The latest eruption of the volcano occurred in 1984. The biggest active volcano in the world, Hawaii’s Mauna Loa, erupted late Sunday night for the first time in many years.
According to the U.S. Geological Survey, the Big Island volcano which is a part of Hawaii Volcanoes National Park erupted around 11:30 p.m. HST (4:30 a.m. ET).
The eruption, which is the first in almost 40 years, is confined to the summit region at the moment and is not endangering adjacent villages.
The level of the department’s volcanic alert has been raised to “warning.” Communities on the downslope are not currently in danger from lava flows because they are contained inside the summit region, but be warned: the wind may transport Pele’s hair and volcanic gas downstream as well as possible fine ash.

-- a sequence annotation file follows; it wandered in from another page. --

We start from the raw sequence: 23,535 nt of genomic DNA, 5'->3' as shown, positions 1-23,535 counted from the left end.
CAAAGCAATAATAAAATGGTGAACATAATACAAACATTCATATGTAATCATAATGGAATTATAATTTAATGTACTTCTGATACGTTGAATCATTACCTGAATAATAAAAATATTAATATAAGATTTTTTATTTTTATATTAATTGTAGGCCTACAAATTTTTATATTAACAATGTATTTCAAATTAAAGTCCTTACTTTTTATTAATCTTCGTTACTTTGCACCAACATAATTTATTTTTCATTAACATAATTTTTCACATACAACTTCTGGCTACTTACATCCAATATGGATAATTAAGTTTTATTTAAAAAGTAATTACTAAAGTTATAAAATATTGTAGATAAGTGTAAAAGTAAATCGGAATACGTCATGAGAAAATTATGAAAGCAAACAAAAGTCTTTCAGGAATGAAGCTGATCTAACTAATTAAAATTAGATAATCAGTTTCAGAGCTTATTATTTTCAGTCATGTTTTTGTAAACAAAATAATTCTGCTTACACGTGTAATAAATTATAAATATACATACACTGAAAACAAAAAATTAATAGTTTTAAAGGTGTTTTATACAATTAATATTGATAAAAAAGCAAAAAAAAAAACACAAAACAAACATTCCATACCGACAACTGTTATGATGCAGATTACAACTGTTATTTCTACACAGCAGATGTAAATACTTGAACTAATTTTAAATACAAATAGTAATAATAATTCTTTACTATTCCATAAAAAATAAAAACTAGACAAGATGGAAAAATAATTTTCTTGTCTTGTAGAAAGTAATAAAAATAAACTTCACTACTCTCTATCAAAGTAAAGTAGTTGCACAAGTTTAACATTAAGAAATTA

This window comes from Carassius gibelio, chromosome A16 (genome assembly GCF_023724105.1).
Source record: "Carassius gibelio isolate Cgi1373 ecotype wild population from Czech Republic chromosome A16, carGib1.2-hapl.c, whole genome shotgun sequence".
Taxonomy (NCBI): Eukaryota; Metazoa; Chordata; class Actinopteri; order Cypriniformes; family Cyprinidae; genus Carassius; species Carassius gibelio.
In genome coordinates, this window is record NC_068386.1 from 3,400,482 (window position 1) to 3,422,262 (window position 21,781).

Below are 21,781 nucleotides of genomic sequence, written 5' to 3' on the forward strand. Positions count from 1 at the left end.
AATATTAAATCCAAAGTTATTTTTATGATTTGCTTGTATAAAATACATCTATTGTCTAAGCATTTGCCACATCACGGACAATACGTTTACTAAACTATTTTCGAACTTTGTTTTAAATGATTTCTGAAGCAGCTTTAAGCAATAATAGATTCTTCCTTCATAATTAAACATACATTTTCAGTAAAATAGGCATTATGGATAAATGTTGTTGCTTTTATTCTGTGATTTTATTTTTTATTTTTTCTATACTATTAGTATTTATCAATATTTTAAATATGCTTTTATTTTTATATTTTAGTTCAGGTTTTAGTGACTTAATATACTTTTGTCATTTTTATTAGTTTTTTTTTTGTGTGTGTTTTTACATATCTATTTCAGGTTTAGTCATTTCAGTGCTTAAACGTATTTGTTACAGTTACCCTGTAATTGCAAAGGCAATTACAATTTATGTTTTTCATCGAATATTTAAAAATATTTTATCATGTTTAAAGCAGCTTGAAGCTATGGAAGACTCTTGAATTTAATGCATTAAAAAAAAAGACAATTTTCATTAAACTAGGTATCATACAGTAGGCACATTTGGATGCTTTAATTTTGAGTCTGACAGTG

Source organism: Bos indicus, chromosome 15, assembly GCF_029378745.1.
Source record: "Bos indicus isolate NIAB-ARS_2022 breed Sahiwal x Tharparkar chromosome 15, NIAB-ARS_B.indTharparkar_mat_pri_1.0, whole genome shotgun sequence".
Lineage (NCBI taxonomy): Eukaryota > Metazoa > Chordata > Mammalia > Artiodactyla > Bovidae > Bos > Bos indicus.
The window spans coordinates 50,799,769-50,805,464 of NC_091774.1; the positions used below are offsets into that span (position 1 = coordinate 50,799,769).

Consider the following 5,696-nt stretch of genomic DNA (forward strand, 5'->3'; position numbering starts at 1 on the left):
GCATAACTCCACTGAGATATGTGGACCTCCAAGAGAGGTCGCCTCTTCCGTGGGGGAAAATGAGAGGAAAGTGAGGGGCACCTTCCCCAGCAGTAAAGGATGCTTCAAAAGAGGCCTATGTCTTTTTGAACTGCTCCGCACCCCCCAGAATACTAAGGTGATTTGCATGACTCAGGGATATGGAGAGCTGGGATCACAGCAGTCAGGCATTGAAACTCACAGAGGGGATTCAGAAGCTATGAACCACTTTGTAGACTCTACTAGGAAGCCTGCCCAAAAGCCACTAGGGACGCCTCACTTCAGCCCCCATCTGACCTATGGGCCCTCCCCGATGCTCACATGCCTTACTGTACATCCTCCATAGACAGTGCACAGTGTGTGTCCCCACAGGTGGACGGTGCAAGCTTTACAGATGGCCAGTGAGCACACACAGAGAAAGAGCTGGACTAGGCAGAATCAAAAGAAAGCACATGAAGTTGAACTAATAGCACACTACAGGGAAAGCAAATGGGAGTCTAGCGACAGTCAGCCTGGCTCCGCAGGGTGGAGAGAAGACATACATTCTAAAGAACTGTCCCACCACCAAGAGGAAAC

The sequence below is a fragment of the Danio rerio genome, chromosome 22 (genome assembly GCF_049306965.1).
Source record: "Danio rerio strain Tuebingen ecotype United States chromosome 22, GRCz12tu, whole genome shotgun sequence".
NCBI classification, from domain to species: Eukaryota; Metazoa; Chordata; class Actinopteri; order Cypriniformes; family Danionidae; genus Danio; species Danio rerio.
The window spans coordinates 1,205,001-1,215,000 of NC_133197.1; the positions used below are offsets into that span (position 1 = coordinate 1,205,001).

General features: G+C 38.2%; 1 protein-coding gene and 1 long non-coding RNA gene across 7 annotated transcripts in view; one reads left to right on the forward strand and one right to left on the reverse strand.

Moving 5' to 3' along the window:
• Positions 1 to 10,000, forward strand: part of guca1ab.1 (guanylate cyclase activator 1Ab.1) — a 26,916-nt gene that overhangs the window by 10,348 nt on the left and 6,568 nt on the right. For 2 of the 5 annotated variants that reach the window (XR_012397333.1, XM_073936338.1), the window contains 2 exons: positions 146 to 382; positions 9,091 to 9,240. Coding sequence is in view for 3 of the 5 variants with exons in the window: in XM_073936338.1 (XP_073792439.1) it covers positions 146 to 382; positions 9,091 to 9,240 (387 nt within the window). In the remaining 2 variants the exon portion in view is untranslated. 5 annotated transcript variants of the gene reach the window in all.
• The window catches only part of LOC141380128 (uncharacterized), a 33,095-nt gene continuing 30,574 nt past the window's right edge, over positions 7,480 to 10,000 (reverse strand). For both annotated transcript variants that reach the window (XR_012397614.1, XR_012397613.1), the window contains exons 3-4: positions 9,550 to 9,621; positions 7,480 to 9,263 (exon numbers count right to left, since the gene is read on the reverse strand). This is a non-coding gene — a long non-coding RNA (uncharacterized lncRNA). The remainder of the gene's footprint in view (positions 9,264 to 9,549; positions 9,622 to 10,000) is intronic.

According to previous occurrences, the onset of a Mauna Loa eruption may be quite dynamic, with lava flows’ position and progress changing suddenly.
The department advised locals to check their preparation plans and to use the material provided by Hawai’i County Civil Defense for more advice.
An ashfall alert was released by the National Weather Service in Honolulu. Engines or electronics may become inoperable as a result of falling volcanic ash and debris, which can also impair breathing in humans.
It was visible from the town of Kona, even though the lava is still restricted to the peak. Due to increased seismic activity on Mauna Loa and as a precaution, the National Park Service had last month restricted the volcanic top to tourists.
Since 1843, Mauna Loa has erupted a total of 33 times, with one eruption happening roughly every five years. The longest period of silence since written records have been preserved began when the volcano last erupted in 1984.
Several dozen earthquakes larger than 2.5 on the Richter scale, including one with a magnitude of 4.2, preceded the eruption.